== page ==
Risk-based sustainability models

The model used by Drawdown represents a solid high-level framework for how to begin developing a risk-based model:

  1. Identify candidate issues for consideration.
  2. Develop criteria to rank them.
  3. Apply criteria and develop a ranked list.

Although it enjoys less mainstream attention it is important to note that much work has been done already on steps 1 and 2 above, and some groups have even attempted to create ranked lists. Below is a list of such threats, from a report created in 2015.

The list is a mixed bag featuring the familiar (nuclear war, meteors, climate change) and the lesser-known, such as AI development, synthetic biology, and nanotechnology – the bad fruits of unchecked modernization.

Notably, publishing this article in 2020, after it was written in 2018-2019, we can it was spot on to include Global Pandemic as an existential risk:

There are grounds for suspecting that such a high impact epidemic is more probable than usually assumed…The world has changed considerably, making comparisons with the past problematic. Today it has better sanitation and medical research, as well as national and supra-national institutions dedicated to combating diseases. But modern transport and dense human population allow infections to spread much more rapidly.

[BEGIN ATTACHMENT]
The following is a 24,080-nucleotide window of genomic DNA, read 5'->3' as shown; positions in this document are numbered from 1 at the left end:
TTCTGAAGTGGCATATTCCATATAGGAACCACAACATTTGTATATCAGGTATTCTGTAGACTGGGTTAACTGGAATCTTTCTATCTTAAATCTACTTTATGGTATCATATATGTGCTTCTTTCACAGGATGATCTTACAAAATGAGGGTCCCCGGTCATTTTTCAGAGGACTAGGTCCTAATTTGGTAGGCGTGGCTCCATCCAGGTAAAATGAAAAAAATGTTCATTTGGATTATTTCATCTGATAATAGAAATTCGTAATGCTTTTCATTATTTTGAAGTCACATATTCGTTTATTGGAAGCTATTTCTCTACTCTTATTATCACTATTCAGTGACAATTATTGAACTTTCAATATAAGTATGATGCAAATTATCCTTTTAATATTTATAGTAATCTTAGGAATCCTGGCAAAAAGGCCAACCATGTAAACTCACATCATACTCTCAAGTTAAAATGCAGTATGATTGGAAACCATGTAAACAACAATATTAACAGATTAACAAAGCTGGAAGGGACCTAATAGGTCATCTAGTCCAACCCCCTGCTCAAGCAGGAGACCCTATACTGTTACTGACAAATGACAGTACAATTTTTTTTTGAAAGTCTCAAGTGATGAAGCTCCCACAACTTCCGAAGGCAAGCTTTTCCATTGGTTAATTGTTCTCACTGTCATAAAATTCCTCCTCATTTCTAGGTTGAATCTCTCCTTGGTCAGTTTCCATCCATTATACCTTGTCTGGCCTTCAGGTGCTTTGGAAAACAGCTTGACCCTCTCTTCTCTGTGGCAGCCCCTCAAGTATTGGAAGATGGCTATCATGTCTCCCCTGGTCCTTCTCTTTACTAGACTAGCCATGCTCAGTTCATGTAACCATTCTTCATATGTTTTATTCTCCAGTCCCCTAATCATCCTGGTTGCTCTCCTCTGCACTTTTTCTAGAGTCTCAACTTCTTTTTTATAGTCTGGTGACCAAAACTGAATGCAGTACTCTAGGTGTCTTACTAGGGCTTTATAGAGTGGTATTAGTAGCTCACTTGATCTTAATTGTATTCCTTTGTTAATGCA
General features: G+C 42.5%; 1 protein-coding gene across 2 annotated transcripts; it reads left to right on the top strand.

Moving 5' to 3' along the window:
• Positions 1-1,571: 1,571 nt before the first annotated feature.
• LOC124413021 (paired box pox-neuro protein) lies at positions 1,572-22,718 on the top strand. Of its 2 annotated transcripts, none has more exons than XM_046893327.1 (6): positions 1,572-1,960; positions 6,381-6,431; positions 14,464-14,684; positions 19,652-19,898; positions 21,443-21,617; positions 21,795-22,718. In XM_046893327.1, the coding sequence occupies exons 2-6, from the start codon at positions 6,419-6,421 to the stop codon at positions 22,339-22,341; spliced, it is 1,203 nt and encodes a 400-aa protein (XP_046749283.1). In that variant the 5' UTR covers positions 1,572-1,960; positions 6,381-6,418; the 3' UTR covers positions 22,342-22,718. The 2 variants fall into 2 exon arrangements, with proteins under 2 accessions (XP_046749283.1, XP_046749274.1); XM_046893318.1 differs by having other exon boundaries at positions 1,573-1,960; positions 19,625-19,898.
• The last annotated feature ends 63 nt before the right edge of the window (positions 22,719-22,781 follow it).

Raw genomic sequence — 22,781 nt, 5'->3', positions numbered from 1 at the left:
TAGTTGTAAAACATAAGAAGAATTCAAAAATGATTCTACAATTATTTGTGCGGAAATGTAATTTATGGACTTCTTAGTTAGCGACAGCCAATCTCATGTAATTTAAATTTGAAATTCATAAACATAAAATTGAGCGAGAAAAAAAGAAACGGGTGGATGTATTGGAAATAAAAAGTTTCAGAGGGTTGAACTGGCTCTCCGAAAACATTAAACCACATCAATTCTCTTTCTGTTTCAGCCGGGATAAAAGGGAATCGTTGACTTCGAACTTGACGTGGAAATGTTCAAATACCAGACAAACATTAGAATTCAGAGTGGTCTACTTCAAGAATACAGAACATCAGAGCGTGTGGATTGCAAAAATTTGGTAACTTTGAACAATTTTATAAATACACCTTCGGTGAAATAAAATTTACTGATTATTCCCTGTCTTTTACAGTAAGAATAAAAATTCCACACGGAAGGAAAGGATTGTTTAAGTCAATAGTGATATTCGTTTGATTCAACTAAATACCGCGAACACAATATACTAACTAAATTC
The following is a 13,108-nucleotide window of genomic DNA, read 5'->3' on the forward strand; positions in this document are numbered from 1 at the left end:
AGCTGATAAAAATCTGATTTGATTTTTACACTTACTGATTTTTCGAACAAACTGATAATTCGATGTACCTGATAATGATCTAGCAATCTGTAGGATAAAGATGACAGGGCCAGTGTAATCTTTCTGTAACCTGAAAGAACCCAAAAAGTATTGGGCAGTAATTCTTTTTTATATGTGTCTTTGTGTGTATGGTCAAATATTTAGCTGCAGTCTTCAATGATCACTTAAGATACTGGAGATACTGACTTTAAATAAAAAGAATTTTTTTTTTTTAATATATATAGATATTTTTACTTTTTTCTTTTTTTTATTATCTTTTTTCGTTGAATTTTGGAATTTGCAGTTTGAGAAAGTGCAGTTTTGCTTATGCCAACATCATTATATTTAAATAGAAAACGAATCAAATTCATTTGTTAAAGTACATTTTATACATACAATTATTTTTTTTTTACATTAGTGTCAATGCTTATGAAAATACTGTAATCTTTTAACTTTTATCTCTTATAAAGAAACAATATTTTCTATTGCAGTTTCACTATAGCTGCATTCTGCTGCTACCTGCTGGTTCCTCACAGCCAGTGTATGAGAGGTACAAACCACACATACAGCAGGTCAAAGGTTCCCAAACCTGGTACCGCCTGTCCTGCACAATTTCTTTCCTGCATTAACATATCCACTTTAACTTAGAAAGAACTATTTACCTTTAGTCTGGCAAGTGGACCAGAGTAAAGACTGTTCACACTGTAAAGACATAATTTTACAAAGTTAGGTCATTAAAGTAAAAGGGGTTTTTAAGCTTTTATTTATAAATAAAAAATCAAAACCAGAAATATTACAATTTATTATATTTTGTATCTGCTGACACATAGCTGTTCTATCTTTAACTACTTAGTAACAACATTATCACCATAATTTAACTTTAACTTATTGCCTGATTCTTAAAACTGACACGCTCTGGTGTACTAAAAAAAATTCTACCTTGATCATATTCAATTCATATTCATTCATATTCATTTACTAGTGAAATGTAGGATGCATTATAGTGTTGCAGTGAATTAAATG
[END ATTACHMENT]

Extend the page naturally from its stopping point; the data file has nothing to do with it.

…and alongside it, Global System Collapse.

An economic or societal collapse on the global scale…Such intricate, interconnected systems are subject to unexpected system-wide failures caused by the structure of the network – even if each component of the network is reliable. This gives rise to systemic risk, when parts that individually may function well become vulnerable when connected as a system to a self-reinforcing joint risk that can spread from part to part, potentially affecting the entire system and possibly spilling over to related outside systems.

From: Global Challenges Foundation[1]

[At some point I hope to update this with analysis of a comparable model seen in this more recent report, linked below.]

Surviving and thriving in the 21st century: A discussion and call to action on global catastrophic risks.

The new report’s list of doom. Similar in places, but also notably different.

Each report uses different definitions of “risk” and thus offers different perspectives on risks as a result. This is an excellent example of the importance of defining risk.


[1] Global Challenges Foundation. (2015). 12 risks that threaten human civilization – The case for a new risk category. Stockholm: Global Challenges Foundation.